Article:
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mTOR kinase activity is dispensable for chemotaxis. (A) Western blotting of AKT (p-S473) and S6K1 (p-T389) phosphorylation in cells pretreated with vehicle (DMSO), rapamycin (100 nM), or Torin1 (250 nM) for 30 min and stimulated with fMLP (100 nM) for indicated time points. AKT is the loading control. (B) Chemotaxis of dHL-60 cells with or without Torin1 treatment (250 nM, 30 min) in a microfluidic gradient device. Phase-contrast images of cells 10 and 480 s after fMLP stimulation. Bar, 50 μm. (C) Trajectory of dHL-60 cells migrating in the microfluidic chamber. Cell migration was recorded using time-lapse microscope, and the migration path of individual cells was analyzed and plotted using ImageJ (National Institutes of Health, Bethesda, MD). (D) Western blotting of mTOR in control and mTOR-depleted dHL-60 cells with or without rescue. mTOR-depleted cells were differentiated and transfected with WT mTOR or a kinase-dead mutant of mTOR. mTOR was depleted with shRNA-3, which targets the 3′-UTR of mTOR and thus exerts no effect on ectopically expressed mTOR. GAPDH is the loading control. (E) Both wild-type mTOR and the kinase-dead mTOR mutant rescue the migratory defects of mTOR-depleted cells revealed with the micropipette assay. Time-lapse images of representative cells for various conditions. The two images in each column show the positions of individual cells (identified with a superimposed letter) after exposure to fMLP. Bar, 10 μm. (F) Speeds of cell migration for control, mTOR-depleted, and rescued cells revealed with the micropipette assay. Values are means ± SEM (n = 18 for control, 19 for mTOR shRNA alone, 17 for mTOR shRNA plus wild-type mTOR, and 15 for mTOR shRNA plus mTOR kinase-dead mutant). Asterisks indicate that the cells differ statistically from the mTOR-depleted cells (*p < 0.001).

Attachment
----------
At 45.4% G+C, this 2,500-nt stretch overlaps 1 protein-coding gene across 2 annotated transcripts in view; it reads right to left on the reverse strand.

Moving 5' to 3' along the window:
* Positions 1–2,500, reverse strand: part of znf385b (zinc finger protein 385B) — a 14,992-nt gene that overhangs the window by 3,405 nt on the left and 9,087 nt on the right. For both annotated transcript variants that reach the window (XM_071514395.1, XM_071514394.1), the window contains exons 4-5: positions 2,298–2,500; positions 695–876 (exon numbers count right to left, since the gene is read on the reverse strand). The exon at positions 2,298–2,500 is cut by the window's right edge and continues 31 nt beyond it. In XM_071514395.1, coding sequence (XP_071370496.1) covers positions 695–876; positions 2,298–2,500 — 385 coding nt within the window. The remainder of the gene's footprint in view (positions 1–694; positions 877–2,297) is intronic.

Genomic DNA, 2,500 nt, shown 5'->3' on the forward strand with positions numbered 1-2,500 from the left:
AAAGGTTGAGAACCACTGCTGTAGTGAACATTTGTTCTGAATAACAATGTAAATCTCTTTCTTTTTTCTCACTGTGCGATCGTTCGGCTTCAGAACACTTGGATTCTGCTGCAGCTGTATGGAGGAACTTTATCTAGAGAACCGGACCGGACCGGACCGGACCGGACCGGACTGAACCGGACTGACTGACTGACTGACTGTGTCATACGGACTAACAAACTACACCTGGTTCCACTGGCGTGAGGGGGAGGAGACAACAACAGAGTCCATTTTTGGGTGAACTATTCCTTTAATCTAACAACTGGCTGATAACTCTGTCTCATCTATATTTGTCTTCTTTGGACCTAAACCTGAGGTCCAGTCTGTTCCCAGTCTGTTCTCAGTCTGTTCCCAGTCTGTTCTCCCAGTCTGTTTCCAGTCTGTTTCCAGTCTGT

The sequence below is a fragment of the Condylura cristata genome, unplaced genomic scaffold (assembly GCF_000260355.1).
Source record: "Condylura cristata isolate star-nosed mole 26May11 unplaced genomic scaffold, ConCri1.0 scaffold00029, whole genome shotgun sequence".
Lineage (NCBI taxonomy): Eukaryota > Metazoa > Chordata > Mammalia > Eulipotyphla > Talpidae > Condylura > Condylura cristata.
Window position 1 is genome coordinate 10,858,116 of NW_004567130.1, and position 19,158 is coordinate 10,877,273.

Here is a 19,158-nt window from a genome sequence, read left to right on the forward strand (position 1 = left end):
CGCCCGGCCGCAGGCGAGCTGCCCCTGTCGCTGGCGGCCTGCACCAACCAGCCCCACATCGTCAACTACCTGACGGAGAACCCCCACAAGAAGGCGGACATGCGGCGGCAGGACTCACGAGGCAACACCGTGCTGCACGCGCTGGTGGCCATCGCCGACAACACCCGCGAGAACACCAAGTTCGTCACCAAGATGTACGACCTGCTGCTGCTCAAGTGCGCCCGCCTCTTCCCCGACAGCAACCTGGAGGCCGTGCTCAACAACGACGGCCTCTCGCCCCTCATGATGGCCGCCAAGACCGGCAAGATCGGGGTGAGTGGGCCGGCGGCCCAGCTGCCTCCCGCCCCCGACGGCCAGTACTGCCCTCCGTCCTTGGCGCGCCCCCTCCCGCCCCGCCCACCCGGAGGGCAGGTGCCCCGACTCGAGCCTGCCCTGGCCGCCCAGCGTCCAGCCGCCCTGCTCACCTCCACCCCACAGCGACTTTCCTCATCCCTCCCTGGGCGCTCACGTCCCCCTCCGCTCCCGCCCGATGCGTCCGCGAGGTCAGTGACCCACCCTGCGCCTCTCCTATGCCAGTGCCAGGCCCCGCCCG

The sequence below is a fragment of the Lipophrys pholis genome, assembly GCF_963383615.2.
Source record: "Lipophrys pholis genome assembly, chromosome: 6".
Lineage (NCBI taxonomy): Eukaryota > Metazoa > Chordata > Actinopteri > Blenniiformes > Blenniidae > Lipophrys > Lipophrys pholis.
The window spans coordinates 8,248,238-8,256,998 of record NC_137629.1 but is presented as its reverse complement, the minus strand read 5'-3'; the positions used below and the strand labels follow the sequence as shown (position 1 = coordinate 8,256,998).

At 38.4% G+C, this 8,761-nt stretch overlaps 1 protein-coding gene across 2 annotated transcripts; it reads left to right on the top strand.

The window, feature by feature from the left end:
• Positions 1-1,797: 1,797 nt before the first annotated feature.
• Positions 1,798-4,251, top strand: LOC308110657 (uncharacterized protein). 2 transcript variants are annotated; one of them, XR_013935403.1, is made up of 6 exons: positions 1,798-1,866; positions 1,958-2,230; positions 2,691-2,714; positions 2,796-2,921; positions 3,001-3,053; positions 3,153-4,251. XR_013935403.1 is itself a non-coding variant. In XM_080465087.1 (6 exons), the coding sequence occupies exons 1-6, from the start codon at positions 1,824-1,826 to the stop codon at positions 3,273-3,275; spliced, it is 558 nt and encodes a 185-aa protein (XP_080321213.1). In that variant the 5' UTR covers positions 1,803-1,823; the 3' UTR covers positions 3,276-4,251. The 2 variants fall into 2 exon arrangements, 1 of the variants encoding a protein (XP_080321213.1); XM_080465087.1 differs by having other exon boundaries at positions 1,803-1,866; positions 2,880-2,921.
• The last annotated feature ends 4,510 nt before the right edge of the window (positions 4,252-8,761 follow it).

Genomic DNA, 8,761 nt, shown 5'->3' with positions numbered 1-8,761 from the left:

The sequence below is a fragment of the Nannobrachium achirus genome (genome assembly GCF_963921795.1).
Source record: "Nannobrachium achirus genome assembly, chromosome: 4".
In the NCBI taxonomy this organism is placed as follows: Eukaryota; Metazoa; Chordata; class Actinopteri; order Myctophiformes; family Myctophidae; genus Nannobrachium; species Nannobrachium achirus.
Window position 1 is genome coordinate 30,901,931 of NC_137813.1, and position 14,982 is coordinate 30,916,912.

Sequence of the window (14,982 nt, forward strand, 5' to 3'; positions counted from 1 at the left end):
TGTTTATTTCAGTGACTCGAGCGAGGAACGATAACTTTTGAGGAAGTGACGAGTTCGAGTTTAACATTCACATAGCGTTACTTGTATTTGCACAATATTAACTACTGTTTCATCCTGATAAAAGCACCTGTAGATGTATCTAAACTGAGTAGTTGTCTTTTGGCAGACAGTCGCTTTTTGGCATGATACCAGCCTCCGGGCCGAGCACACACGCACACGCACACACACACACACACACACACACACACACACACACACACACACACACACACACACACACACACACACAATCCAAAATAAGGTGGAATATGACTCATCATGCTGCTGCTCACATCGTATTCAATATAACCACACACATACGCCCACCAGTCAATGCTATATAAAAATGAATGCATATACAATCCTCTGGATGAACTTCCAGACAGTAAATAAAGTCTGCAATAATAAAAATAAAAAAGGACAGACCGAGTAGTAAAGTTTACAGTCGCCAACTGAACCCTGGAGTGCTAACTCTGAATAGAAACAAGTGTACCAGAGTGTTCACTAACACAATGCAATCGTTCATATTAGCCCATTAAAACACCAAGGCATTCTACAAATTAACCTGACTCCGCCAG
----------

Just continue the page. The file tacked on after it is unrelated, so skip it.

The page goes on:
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Figure 3: mTOR kinase activity is dispensable for chemotaxis. (A) Western blotting of AKT (p-S473) and S6K1 (p-T389) phosphorylation in cells pretreated with vehicle (DMSO), rapamycin (100 nM), or Torin1 (250 nM) for 30 min and stimulated with fMLP (100 nM) for indicated time points. AKT is the loading control. (B) Chemotaxis of dHL-60 cells with or without Torin1 treatment (250 nM, 30 min) in a microfluidic gradient device. Phase-contrast images of cells 10 and 480 s after fMLP stimulation. Bar, 50 μm. (C) Trajectory of dHL-60 cells migrating in the microfluidic chamber. Cell migration was recorded using time-lapse microscope, and the migration path of individual cells was analyzed and plotted using ImageJ (National Institutes of Health, Bethesda, MD). (D) Western blotting of mTOR in control and mTOR-depleted dHL-60 cells with or without rescue. mTOR-depleted cells were differentiated and transfected with WT mTOR or a kinase-dead mutant of mTOR. mTOR was depleted with shRNA-3, which targets the 3′-UTR of mTOR and thus exerts no effect on ectopically expressed mTOR. GAPDH is the loading control. (E) Both wild-type mTOR and the kinase-dead mTOR mutant rescue the migratory defects of mTOR-depleted cells revealed with the micropipette assay. Time-lapse images of representative cells for various conditions. The two images in each column show the positions of individual cells (identified with a superimposed letter) after exposure to fMLP. Bar, 10 μm. (F) Speeds of cell migration for control, mTOR-depleted, and rescued cells revealed with the micropipette assay. Values are means ± SEM (n = 18 for control, 19 for mTOR shRNA alone, 17 for mTOR shRNA plus wild-type mTOR, and 15 for mTOR shRNA plus mTOR kinase-dead mutant). Asterisks indicate that the cells differ statistically from the mTOR-depleted cells (*p < 0.001).